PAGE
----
Northwest Indian Evangelization by European Jesuits, 1841-1909

By McKevitt, Gerald | The Catholic Historical Review, October 2005 | Go to article overview

Northwest Indian Evangelization by European Jesuits, 1841-1909


McKevitt, Gerald, The Catholic Historical Review


"All of my life," wrote the Jesuit Nicole Point, "I have felt my heart throb at the very sound of the word,'America.'"The young Frenchman who penned those words while en route to the United States in 1835 voiced a sentiment shared by many nineteenth-century Europeans who longed for missionary careers. Felix Barbelin, who emigrated from France to America in 1831, was so eager to proselytize, his sister recorded, that "he used to practice leaping over chairs, that he might be able to spring clear the ditches in America, whither he was always desirous of going." The future founder of the University of Notre Dame, Father Edward Sorin, entertained the same fantasy, writing in 1842,"I see nothing in the world comparable to the life of a missionary among the savages." Steeped since childhood in exotic accounts of Indian life found in the works of Chateaubriand and other romantic writers, Europeans were further inspired to become missionaries by their religious training. Visits by recruiters and a steady stream of literature about converting Native Americans produced a fascination with the frontier that reaped a bountiful harvest of missionaries for the United States.1

The rush of Europeans to frontier America was part of a global migration that saw Christian missionaries scatter to the four corners of the earth in the nineteenth century in unprecedented numbers. "Comparable in size and morale with the expeditionary forces of any great power," in the words of one historian, an army of missionaries achieved remarkable results as Christianity "flung its outposts farther afield and won more converts than in any earlier period of like duration."2 For the Catholic Church, this burst of energy constituted a striking reversal to what had preceded. At the close of the eighteenth century, Catholic missions had been in a state of near collapse, a consequence of the French Revolution, the temporary suppression of the Jesuit order, and Napoleon's thrashing of the papacy. By the end of the Napoleonic era, the total number of European Catholic priests in all the missions of the world numbered only 270. Yet by the mid-nineteenth century, the Church, led by a succession of strong popes, emerged a revivified and highly centralized institution. As Stephen Neill records in his classic History of Christian Missions "No one at the beginning of the century could possibly have imagined that this apparently moribund Church would produce from within itself those astonishing new manifestations of energy." Not only did missionary work revive; it became international to an unprecedented degree. In the United States, much of that transformation was effected by clergy from France, Belgium, Holland, Ireland, and Italy.3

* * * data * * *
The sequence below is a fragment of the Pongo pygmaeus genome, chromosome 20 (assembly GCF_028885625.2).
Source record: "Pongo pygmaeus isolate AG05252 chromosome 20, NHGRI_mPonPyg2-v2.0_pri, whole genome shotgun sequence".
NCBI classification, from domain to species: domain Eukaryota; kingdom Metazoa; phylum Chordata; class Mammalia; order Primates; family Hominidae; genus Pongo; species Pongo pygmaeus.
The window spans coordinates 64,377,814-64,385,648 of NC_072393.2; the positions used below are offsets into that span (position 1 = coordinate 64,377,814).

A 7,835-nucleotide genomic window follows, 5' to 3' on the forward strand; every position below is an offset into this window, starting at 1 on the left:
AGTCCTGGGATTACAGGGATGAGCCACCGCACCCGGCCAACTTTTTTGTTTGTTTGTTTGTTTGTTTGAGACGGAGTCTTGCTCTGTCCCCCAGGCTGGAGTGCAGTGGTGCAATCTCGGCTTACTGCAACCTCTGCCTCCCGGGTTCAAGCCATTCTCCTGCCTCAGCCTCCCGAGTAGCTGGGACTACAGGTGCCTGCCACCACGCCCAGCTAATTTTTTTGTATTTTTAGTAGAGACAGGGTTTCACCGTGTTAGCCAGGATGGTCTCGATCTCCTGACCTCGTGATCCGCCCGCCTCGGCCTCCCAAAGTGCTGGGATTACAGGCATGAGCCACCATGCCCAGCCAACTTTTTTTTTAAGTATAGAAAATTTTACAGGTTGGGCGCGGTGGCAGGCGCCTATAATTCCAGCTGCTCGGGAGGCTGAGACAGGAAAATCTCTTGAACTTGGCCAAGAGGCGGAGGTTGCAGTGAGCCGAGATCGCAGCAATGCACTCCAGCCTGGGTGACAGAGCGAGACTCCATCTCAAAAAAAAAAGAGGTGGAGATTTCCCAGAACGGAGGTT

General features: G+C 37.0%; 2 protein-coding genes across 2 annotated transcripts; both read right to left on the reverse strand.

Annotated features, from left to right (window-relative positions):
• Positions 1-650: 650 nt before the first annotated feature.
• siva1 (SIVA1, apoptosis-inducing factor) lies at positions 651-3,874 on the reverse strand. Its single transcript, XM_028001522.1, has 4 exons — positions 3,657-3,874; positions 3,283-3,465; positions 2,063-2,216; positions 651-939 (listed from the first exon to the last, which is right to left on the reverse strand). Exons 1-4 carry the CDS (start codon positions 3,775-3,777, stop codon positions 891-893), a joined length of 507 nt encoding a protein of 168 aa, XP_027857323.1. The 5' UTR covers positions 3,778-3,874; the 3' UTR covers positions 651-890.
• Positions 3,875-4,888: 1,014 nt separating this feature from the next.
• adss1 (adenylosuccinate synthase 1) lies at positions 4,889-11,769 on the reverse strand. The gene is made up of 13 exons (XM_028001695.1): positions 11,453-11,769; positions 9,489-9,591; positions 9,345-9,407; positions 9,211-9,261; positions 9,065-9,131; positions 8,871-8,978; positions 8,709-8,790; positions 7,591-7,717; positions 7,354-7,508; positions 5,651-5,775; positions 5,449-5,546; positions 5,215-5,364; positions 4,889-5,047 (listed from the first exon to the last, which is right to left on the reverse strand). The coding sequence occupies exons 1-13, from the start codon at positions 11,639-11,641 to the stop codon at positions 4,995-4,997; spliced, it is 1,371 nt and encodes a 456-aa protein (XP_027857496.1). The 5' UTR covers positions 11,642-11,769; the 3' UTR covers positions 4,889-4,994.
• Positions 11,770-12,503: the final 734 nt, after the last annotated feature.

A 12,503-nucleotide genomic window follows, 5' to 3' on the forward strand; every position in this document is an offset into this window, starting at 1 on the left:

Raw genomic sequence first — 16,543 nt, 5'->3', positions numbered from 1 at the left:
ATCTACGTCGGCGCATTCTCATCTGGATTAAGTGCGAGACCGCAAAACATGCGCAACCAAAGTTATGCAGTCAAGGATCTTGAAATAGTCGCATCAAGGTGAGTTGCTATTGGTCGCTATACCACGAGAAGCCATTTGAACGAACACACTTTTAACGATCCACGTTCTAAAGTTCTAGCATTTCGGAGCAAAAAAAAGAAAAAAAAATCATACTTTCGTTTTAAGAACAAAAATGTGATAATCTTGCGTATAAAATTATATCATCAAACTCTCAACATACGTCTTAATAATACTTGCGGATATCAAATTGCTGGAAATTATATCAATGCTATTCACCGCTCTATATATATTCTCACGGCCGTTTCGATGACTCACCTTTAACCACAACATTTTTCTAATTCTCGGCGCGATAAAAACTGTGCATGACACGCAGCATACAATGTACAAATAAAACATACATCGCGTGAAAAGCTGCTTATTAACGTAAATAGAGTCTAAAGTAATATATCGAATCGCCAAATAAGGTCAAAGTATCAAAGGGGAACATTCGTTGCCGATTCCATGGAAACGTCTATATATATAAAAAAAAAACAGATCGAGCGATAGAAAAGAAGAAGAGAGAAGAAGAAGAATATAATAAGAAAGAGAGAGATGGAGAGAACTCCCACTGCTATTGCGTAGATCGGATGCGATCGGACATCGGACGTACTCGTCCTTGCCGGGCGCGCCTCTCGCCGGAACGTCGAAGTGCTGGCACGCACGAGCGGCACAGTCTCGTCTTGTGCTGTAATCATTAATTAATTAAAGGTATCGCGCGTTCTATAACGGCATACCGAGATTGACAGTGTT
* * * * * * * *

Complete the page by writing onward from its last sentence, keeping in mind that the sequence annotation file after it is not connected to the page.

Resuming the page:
Among male religious orders engaged in ministry to Native Americans, none provided more European volunteers than the Society of Jesus. The most popular destination for Jesuits was the Rocky Mountain Mission in the Pacific Northwest. Founded in 1841 by the Belgian Jesuit Pierre-Jean De Smet, its dominion embraced the modern states of Oregon, Washington, Montana, and Idaho. Personnel were drawn from many nations, but the majority came from Italy, driven from their homeland by the upheavals that accompanied the process of national unification known as the Risorgimento ("Rebirth"). During that movement, which climaxed in 1870 with the fall of papal Rome, anticlericalism drove members of many religious orders from their homeland. When the kingdom of Piedmont in the north began expelling clergy, many Jesuits from the order's Turin Province took up missionary work in the United States, beginning in 1854 when the gesuitipiemontesi assumed administration of the Rocky Mountain Mission.

Although the Rocky Mountain Mission was overseen by the Jesuits' exiled Turin Province, its ethnic membership was strikingly diverse. So appealing was the prospect of converting Indians that men from a wider spectrum of countries volunteered for duty there than in any other Jesuit enterprise in the West. …

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